Sure, I can do that! Do I understand correctly that the whole tier will be knit stitches, both on the right & wrong sides of each shell? (Thank you for your help!)


I’m not Julia, but I can answer this - Yes, you’ll want to knit both sides.


Bless you. That was just the question I was looking for an answer for!


Thanks so much for posting the image. Good reference!


Am I knitting the shells too tightly? They are so puckered I’m not sure that they will block out flat. None of the photos posted here or on Ravelry look as sharp and pointed as mine are turning out. I’m also concerned that my set up shell area seems quite holey.


Nope, this look exactly right. If you doubt their blockability, make yourself a nice cup of tea, and while you’re waiting for the water to boil, hold a few shells over the steam for a little bit, then pat them out on a flat surface. A quick steam block to preview how they’ll behave is all you need to calm your fears. As for the holes, you may have given your turn stitches a little too much extra yarn, but if it’s regular, it will look intentional. Also worth knowing: Alpaca blooms in the blocking so you probably won’t notice the holes when all is said and dried. I can’t see anything wrong from here, if that’s a reassurance.



I’ll let Julia speak to the shells, but I just have to say: golly this is
going to be beautiful!!!


Well, I don’t have a teakettle (I make water for tea in the microwave upstairs and in an instant little maker in the studio) so I held my steam iron on steam a few inches above the shawl on the ironing board and gently pressed out and see what you mean so, whew!

I cut 3 yard pieces to take with me to work on the shawl during some health and music lectures this week. I only need the full ball of yarn for the ending shell since it’s used to knit across with. I also put 3 cuttings of each color in their own bags since I find myself substituting or rearranging the color in some spots. I added one more color, Oceana which is a very deep green/blue to sometimes trade out where the salt and pepper is called for, and I added the candied yam color to use in lieu of the tiger’s eye for a tad brighter pop of color here and there. I have never tried changing around colors in knitting before but these shells lend themselves to trying it out. I’m in a block of the month quilt class that’s also a color study so that’s also inspired to try things out colorwise.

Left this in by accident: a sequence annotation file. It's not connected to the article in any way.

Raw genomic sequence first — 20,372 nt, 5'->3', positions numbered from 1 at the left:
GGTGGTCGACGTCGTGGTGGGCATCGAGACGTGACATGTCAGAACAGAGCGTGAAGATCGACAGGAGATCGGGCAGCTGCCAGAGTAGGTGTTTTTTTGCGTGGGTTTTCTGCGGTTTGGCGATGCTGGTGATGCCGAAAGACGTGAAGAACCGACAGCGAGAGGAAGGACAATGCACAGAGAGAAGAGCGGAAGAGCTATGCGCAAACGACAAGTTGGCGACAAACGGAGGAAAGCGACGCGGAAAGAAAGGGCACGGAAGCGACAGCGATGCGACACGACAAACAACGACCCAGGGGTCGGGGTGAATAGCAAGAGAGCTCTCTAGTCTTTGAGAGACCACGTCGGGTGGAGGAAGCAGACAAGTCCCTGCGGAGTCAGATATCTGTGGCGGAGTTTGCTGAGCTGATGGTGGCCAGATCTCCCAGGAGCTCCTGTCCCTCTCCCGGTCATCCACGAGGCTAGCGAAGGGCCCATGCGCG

Thanks for the reassurance Julia, and for the nice comment Ann.


I’m glad you found it helpful! The shells are really fun to knit once you get going.


The colors in your Eddy are beautiful…love the candied yam!
Thank you for the tip about precutting 3 yard strips of yarn for the shells. That sure beats lugging around all seven cakes to knitting group.


Finished the knitting part and have sewn in all the ends. I hope to do the blocking over the weekend and will send another photo next week. Hopefully the wrap will be less puckered after a good block.

This was a fun pattern to knit, Julia…except for sewing in all those ends! Thank you for the thorough instructions. I always learn so much being part of a KAL both from following a pattern and from other knitter’s comments and questions.

Happy first day of Fall!